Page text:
Tuesday, March 15, 2005

They never came back, yea, nor any of their descendants.

Once upon a time, there was a Mommy and a Daddy and a tiny little Belle and a tiny little Zappa who lived in a tiny little limestone house with a screened porch and about eight acres on which to plant gardens and play. And mow. Oh, and a woods in which to scamper and search for mushrooms and watch deer.

One day, the Daddy and the Tiny Children were out in the front yard, and the Mommy took this opportunity to strip and wash and wax the kitchen floor.

While the Mommy was down on her hands and knees scouring away with a scrub-brush and a bucket of Mr. Clean, she heard the Daddy yell "Mamacita, get the gun, QUICK!!"

This is not a good thing for a woman on her hands and knees in Mr. Clean and dirty linoleum to hear.

Changing voices to make the story easier to write. . . .

I ran to the door and looked out; Hub and the kids were standing together watching an area of the yard; I looked but could see nothing. He saw me standing there and told me to GET THE GUN, so I ran to the bedroom, where we kept the Thief Gun, well locked up and way up high, got it, and ran outside with it.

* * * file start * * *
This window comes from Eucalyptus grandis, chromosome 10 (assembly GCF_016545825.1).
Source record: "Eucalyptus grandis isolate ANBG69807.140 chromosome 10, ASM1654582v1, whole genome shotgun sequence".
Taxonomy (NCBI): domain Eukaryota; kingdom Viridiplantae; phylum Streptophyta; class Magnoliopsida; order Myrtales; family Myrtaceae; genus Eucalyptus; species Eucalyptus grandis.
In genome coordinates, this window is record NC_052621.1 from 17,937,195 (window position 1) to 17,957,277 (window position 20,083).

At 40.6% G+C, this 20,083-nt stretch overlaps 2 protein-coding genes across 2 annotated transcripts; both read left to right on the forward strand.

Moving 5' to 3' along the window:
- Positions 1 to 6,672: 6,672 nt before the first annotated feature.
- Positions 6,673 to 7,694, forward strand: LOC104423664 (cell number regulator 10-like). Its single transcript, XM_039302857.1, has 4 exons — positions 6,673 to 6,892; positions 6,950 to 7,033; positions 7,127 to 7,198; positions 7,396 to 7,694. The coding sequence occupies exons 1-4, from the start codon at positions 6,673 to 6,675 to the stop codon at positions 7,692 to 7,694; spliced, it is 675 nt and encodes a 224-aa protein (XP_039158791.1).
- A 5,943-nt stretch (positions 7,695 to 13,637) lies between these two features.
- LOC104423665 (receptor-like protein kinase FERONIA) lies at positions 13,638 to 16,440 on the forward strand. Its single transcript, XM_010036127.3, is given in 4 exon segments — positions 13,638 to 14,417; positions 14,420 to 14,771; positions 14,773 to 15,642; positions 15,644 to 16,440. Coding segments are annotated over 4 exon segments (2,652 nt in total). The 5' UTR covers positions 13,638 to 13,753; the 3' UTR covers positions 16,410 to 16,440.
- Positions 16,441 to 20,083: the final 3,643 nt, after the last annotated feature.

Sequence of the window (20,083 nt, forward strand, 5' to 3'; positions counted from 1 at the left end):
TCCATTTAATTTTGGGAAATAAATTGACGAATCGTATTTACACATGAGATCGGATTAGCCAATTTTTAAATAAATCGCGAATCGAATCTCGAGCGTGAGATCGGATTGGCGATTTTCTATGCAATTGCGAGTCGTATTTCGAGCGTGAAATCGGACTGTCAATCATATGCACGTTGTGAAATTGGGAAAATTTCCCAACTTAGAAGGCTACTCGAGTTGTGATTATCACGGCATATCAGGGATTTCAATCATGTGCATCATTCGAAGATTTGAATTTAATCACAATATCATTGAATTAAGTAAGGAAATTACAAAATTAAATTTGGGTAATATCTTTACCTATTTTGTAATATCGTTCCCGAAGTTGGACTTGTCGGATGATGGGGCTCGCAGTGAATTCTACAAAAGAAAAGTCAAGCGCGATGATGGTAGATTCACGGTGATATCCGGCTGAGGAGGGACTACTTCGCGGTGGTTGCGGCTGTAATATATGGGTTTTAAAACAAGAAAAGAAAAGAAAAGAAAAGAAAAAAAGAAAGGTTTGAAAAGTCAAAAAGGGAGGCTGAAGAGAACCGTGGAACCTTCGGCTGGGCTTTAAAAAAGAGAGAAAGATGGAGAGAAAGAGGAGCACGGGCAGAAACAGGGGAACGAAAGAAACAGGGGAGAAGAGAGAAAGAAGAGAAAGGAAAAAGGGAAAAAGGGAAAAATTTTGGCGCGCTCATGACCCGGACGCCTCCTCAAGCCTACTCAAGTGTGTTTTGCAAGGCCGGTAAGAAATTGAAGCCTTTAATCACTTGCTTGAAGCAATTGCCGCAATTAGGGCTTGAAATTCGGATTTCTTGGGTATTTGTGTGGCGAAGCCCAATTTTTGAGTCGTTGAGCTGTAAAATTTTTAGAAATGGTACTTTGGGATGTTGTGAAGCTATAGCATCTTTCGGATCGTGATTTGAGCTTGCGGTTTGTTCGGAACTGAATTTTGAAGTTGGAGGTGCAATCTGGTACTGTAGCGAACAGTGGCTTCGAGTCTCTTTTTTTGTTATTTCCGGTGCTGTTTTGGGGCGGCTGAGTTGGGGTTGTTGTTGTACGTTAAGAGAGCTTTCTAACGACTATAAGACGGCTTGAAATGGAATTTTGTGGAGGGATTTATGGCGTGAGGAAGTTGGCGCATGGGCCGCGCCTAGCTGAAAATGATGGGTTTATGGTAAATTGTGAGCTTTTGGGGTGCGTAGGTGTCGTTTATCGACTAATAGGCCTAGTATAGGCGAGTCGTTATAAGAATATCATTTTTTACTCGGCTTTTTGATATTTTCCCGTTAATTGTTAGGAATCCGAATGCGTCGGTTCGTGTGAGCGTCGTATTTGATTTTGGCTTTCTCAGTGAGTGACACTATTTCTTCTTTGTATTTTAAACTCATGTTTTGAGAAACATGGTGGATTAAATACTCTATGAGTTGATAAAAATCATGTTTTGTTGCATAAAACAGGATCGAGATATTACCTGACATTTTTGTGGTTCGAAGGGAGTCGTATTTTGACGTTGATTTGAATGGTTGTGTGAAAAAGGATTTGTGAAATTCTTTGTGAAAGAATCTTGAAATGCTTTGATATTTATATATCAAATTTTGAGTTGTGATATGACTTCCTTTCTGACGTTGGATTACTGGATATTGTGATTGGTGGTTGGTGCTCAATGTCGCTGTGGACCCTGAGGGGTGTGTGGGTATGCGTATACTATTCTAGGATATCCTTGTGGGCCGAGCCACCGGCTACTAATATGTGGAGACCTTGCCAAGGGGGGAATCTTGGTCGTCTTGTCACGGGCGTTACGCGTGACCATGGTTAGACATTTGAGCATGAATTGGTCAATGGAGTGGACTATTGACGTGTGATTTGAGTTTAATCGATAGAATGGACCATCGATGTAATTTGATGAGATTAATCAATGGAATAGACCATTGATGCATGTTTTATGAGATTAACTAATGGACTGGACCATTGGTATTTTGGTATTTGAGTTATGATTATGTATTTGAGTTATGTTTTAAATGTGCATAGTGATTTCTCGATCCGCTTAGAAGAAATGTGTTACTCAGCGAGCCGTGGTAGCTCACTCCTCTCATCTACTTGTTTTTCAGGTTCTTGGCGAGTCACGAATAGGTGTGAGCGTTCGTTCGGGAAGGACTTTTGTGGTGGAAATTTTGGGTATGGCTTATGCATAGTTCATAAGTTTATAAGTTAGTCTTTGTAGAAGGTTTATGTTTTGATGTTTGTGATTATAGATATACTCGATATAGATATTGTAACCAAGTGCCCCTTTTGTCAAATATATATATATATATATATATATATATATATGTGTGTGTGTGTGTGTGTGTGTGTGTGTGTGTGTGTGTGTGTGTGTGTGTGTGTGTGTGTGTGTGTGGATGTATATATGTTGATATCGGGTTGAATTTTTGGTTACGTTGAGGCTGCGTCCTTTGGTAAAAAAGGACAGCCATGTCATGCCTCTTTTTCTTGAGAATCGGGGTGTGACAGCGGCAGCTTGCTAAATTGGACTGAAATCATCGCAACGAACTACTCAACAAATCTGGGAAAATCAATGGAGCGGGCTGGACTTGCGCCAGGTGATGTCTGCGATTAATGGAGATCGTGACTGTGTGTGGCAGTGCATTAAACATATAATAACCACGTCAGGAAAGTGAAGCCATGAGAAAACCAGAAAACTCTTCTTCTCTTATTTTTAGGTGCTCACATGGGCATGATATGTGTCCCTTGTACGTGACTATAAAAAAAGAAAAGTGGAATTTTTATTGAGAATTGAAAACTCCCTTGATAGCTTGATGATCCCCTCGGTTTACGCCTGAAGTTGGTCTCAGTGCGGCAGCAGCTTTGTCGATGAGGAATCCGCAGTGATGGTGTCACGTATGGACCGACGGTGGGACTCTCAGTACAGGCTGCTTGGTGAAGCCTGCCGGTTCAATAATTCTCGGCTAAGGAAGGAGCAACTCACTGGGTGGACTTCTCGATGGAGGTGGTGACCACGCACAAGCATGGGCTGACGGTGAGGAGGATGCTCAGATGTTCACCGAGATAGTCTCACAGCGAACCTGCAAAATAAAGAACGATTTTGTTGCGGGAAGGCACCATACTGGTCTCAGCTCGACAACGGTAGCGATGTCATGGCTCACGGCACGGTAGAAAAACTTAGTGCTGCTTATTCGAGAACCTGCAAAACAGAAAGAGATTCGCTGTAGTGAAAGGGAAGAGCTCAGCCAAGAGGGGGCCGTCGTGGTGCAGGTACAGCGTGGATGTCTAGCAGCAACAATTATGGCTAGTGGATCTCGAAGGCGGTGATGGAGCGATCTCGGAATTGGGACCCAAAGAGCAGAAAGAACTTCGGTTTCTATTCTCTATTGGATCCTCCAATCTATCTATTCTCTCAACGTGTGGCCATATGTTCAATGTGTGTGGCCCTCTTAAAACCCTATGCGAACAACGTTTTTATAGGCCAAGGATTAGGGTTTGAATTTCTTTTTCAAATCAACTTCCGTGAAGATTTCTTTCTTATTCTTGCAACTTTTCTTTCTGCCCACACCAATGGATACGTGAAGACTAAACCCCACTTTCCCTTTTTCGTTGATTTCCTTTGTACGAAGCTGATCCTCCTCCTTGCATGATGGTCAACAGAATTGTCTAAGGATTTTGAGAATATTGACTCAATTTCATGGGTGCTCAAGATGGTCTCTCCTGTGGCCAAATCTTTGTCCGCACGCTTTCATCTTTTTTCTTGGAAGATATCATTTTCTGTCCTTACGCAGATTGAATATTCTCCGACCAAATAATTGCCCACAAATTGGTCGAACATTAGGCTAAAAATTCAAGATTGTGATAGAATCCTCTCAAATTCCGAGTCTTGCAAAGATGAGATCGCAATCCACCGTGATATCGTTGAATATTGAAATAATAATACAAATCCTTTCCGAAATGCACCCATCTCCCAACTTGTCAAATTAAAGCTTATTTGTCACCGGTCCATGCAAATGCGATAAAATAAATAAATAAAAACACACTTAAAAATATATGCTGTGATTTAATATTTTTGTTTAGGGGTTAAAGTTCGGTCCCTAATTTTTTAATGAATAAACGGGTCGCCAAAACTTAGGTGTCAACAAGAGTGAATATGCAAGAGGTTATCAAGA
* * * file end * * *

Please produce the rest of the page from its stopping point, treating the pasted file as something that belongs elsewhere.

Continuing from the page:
"What's the matter, what is it?" I asked.

"THERE! Can't you see it?" he replied.

I looked, but frankly my vision was then and is now not all that good, and all I could see were dried crusty leaves that had washed down from every tree on our side of the road over the winter. We hadn't raked them yet and they formed a crispy floating layer on top of the actual yard. But, that was all I could see.

The kids were excited. "There, mommy, it's right THERE!"

Hub hadn't fired a shot yet; he wanted me to see 'it' first. And finally, I did.

It looked like a big human brain. A big human brain, rolling and tumbling around on top of those crusty leaves. I didn't even know what it was.

I had never seen a snake giving live birth before. I had thought all snakes laid eggs.

Hub sent us all to the front steps, and fired. The big human brain scattered into pieces, and each piece was alive and went scampering across the crusty leaf layer and disappeared UNDER it.

"Well, that's that," he said.

"I don't THINK so," I replied.

He went into the house and took the children with him, and I surveyed the situation and decided what to do.

The first thing was to remove that leafy layer. A rake would take too long so I used matches.